- First DWAI. For a first DWAI offense, you may face between two and 180 days in jail, a fine of $200 to $500, community service for 24 to 48 hours, and/or eight points on your license.
- Second DWAI. If you get a second DWAI, then you may serve 10 to 365 days of jailtime. You may also face a fine of $600 to $1,500, between 48 and 120 community service hours, and/or eight more points on your license.
- Third DWAI. For a third DWAI offense, you must serve a mandatory minimum of 10 days in jail, though the total sentence may be up to one year. You may also pay a fine of $600 to $1500, serve 48 to 120 hours of community service, and/or get eight more points on your driving record.
- First DUI. The penalties for a first DUI offense may include five days to one year in jail, a fine from $600 to $1,000, between 48 and 96 hours of community service, and/or a suspension of your license for up to nine months. You may also have to take court-ordered alcohol education classes and may receive up to 12 points on your license for any DUI conviction.
- Second DUI. The penalties for a second DUI conviction may include 10 days to one year in jail, a fine from $600 to $1,500, 48 to 120 hours of community service, and/or a suspension of you license for up to a year. Additionally, you may have to use an ignition interlock device (IID) for up to two years after the reinstatement of your license.
- Third DUI. A third DUI Conviction may result in 10 days to one year in jail, a fine from $600 to $1,500, 48 to 120 hours of community service, and/or a suspension of you license for up to two years. Additionally, you may have to use an ignition interlock device (IID) for up to two years after the reinstatement of your license.
- Felony DUI or DWAI. Any DUI or DWAI arrest after in excess of three automatically results in felony charges. The consequences of a felony DUI conviction may include a fine between $2,000 and $500,000, between two and six years in state prison and three years of mandatory parole.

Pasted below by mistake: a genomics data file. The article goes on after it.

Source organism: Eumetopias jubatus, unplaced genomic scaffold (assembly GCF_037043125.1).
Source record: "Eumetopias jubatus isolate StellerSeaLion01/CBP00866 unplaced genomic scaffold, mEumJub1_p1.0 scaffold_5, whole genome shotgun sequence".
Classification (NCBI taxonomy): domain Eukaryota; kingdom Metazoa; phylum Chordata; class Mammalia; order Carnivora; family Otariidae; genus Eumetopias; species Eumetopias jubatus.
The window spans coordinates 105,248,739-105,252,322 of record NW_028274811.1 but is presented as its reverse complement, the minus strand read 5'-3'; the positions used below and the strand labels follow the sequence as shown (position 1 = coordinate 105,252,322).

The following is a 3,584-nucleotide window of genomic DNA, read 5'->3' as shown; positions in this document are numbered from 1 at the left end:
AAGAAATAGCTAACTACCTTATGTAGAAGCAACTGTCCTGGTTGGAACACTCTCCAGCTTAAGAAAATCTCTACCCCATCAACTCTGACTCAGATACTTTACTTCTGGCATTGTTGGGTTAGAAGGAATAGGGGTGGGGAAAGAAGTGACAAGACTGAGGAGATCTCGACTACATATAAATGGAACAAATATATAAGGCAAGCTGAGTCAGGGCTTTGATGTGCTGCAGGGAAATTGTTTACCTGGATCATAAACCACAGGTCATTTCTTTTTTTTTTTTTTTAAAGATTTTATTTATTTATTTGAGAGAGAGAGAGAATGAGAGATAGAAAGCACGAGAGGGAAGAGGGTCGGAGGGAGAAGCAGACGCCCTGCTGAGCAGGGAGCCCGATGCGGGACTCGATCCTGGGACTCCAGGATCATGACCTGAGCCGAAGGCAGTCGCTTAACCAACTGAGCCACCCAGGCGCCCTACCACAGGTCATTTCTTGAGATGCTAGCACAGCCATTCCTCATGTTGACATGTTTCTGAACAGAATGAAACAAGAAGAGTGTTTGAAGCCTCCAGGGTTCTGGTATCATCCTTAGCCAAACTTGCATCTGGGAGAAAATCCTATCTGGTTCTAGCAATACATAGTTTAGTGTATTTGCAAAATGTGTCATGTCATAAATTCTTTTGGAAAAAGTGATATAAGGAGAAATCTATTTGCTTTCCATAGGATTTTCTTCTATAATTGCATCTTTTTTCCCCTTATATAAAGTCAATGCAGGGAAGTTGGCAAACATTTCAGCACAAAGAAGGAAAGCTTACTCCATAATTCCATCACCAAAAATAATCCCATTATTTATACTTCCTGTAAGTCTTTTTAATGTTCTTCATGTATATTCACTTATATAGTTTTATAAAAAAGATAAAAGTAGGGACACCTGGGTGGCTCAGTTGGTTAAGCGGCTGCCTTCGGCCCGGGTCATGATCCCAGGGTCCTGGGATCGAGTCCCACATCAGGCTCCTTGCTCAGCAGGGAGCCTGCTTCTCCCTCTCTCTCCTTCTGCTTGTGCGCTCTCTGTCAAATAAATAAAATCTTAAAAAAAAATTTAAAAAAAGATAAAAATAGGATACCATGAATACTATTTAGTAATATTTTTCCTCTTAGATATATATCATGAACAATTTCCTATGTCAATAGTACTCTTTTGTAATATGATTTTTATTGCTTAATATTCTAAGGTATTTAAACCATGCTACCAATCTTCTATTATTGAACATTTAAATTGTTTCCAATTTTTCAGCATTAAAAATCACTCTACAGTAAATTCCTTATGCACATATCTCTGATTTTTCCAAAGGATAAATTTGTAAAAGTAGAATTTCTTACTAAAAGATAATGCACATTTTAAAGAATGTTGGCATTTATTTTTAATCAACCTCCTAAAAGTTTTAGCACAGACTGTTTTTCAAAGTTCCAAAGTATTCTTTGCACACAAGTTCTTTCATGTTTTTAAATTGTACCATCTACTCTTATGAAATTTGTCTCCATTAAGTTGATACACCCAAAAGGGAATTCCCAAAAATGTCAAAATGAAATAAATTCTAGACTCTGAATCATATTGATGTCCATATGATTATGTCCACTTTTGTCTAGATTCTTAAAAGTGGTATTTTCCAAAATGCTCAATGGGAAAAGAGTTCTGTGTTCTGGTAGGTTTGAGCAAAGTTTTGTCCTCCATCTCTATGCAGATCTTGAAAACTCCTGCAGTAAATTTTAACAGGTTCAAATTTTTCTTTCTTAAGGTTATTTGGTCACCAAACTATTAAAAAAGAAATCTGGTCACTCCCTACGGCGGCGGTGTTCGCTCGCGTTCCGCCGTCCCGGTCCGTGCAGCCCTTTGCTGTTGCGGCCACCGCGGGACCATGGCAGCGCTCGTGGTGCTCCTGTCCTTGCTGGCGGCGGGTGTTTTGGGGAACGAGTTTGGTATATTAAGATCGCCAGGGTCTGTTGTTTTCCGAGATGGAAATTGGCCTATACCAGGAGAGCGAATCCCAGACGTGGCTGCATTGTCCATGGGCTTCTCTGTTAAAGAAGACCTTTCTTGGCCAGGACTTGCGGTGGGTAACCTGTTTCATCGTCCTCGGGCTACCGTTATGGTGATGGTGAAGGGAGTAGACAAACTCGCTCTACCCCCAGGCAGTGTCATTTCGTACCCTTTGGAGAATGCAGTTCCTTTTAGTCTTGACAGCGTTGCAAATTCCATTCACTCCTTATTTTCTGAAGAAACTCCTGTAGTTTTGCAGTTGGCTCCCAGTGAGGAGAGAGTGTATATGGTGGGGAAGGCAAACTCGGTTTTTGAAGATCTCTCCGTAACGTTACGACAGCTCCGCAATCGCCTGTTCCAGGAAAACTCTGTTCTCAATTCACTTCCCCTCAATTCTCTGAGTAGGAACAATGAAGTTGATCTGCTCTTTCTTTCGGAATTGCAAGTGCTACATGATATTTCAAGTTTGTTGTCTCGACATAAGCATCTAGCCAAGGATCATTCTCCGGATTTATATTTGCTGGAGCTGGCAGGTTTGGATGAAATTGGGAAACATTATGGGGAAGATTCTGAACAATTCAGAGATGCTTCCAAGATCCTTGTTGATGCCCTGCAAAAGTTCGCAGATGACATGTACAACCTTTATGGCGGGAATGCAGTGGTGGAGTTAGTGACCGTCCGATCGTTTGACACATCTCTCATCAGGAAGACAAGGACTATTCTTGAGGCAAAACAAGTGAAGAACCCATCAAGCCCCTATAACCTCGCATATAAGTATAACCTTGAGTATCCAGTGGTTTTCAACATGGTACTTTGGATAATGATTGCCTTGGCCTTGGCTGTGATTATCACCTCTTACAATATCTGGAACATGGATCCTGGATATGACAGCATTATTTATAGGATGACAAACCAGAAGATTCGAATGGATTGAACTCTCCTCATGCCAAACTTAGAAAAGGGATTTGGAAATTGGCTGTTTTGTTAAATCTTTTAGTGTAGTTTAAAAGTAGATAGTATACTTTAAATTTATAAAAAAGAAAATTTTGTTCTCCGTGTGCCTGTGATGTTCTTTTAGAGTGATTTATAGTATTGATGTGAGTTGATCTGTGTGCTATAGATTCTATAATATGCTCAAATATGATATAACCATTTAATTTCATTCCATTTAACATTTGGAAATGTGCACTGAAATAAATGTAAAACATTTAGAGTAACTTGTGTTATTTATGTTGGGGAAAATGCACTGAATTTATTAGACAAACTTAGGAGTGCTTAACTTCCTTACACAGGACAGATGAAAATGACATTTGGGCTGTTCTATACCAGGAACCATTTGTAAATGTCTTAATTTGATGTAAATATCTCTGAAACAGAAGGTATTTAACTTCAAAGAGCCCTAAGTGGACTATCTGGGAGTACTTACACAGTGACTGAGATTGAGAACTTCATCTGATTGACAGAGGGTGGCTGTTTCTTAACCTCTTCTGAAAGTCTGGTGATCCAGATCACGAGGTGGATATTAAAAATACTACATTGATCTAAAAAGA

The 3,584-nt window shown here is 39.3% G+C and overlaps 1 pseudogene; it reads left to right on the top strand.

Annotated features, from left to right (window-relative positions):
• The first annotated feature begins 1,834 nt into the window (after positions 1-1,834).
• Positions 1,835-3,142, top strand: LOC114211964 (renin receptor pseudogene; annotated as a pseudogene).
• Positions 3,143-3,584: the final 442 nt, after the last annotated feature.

What Are Hawaiʻi Drunk Driving Statistics?
Despite comprehensive DUI laws, thousands of alcohol-related car accidents still occur in Hawaiʻi every year. Some of the most important drugged and drunk driving statistics include:
- There were 318 drivers arrested for driving under the influence of an intoxicant who were involved in traffic accidents in 2015 compared with 304 in 2014, an increase of 4.6 percent.
- There were 79 drivers arrested for driving under the influence of an intoxicant who were under the age of 21 in 2015 compared with 68 in 2014, an increase of 16.2 percent.
- There were 1,541 major accidents in 2015 compared with 1,530 in 2014, an increase of 0.7 percent.
- There were 15 fatalities on Hawaiʻi Island (three of which had multiple deaths), resulting in 19 fatalities in 2015 compared with 11 fatal crashes resulting in 11 fatalities in 2014. This represents an increase of 36.4 percent for fatal crashes and 72.7 percent for fatalities.
DUI Questions? Ask the Lawyers
In many cases, a criminal defense attorney may be able to help you reduce the impact of DUI charges on your life. If you have questions or concerns about DUI laws, then do not hesitate to ask the lawyers. Otherwise, if you need to speak with a lawyer, then consult our local Hawaiʻi listings.